Thursday, March 19, 2009

Women in the military ‘‘In and Out of Harm’s Way”

MC3 Joshua Nistas
Lt. Constance Denmond checks the weapon of Sonar Technician (Surface) 2nd Class William Imfeld during a safety check on all the weapons of the members of the visit, board, search, and seizure team of the guided-missile destroyer USS Porter (DDG 78). Denmond is making sure the weapons have no live ammunition as the team prepares to board the Military Sealift Command fast combat support ship USNS Arctic (T-AOE-8) during a training exercise.
The combat exclusion law prohibits women from being assigned to submarines, Special Forces, and combat units. However, the Global War on Terrorism and the fighting in Iraq and Afghanistan has made this restriction difficult to comply with because there is no delineated line of combat.

Furthermore, there are critical shortages of personnel with certain specialties and there are instances where a female is the most qualified or only qualified person available for the mission. Moreover, the nature of the warfare and the face of the enemy vary from one location to another.

For these reasons the uniformed women’s participation in this war is redefining combat and how women become engaged in it. Women now perform a myriad of duties including flying combat aircraft, commanding units, providing invaluable intelligence and linguistic skills, treating the sick and wounded, manning police check points, working aircraft support, and cooking meals.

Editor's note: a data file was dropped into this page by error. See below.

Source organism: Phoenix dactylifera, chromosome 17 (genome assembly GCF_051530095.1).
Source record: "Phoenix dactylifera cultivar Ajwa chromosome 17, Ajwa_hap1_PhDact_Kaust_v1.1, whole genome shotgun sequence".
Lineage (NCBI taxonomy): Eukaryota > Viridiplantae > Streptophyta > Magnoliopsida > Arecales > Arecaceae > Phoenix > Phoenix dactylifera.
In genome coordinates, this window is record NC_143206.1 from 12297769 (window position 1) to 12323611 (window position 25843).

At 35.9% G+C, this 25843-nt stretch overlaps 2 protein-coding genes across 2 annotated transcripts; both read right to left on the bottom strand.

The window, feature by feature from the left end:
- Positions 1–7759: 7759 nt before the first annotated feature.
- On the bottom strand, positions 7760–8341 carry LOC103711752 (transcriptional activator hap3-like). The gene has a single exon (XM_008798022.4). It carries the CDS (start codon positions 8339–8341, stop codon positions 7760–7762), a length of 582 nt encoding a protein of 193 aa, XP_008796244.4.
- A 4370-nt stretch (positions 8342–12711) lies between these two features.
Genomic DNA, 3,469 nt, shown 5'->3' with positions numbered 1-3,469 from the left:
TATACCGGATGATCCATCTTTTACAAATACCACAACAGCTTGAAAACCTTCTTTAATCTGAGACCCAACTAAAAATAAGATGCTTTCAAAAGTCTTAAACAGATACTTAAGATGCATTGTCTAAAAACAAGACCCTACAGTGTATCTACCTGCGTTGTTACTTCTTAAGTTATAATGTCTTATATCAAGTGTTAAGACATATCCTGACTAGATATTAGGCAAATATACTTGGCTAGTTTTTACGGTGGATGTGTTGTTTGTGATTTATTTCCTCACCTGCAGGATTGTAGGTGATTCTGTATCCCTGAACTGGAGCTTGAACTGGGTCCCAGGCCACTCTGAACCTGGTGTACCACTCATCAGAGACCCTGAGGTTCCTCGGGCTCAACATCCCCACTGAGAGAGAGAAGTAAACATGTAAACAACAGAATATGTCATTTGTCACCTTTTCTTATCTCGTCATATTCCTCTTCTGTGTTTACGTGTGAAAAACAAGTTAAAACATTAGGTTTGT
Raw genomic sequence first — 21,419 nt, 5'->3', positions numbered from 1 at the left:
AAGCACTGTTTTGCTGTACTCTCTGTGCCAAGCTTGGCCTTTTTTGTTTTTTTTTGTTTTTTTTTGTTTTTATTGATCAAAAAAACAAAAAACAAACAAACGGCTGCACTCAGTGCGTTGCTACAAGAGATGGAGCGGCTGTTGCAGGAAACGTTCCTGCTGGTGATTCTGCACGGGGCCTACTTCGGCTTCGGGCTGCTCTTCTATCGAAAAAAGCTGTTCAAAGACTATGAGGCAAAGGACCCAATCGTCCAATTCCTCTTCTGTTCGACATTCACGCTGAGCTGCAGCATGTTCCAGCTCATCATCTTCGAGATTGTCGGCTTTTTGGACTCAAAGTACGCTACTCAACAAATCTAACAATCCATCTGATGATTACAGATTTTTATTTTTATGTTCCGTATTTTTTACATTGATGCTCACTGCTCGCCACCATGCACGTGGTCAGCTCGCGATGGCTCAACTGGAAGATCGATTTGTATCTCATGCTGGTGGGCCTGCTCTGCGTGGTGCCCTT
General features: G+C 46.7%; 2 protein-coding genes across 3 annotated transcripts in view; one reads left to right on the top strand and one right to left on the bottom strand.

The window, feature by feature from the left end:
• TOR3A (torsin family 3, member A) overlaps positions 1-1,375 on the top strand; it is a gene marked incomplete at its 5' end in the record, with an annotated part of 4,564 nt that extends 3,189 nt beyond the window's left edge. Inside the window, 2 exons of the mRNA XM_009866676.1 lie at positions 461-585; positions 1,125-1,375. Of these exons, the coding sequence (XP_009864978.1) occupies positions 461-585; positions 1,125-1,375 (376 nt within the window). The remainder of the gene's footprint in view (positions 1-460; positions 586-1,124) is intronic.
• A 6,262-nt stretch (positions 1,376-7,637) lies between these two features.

About five years ago, the Marine Corps began the Lioness Program which recruits female volunteers from the various services to be attached to all-male combat units to search Iraqi women and children who may be smuggling money or weapons to support the enemy at tactical control points along the Iraqi border. They also train Iraqi women how to search other women.

Since Muslim tradition prevents a man from touching any woman not related to him, insurgents select women to carry contraband and explosives. An increasing number of Muslim women are volunteering to become suicide bombers.

The Lioness recruits also accompany combat units searching houses. They are required to complete training in basic Marine Corps martial arts, language skills, search techniques, IED identification, the Muslim culture, how to shoot various weapons from supported firing positions and rules of engagement. Volunteers complete 30-day to 50-day tours.

Their work with combat units has often led them into relatively safe situations that have quickly become dangerous; at least three Lioness volunteers have paid the ultimate price.

Meg McLagan and Daria Sommers released their 82-minute film ‘‘Lioness” as part of the ‘‘Independent Lense” PBS series documentary in November of 2008.

The Department of Defense’s new focus on Afghanistan requires fewer personnel than the fighting in Iraq, but the dangers are just as eminent. The terrain is different and in some ways more difficult for waging war. The strong presence of Al-Qaida, the Taliban and the warlords, and the lack of infrastructure are challenging the United States’ military and its coalition forces.

Despite these conditions, our uniformed women continue to perform well, in and out of harm’s way.

Author Dr. Regina T. Akers is one of the leading historians working on the Naval History and Heritage Command’s Diversity Project.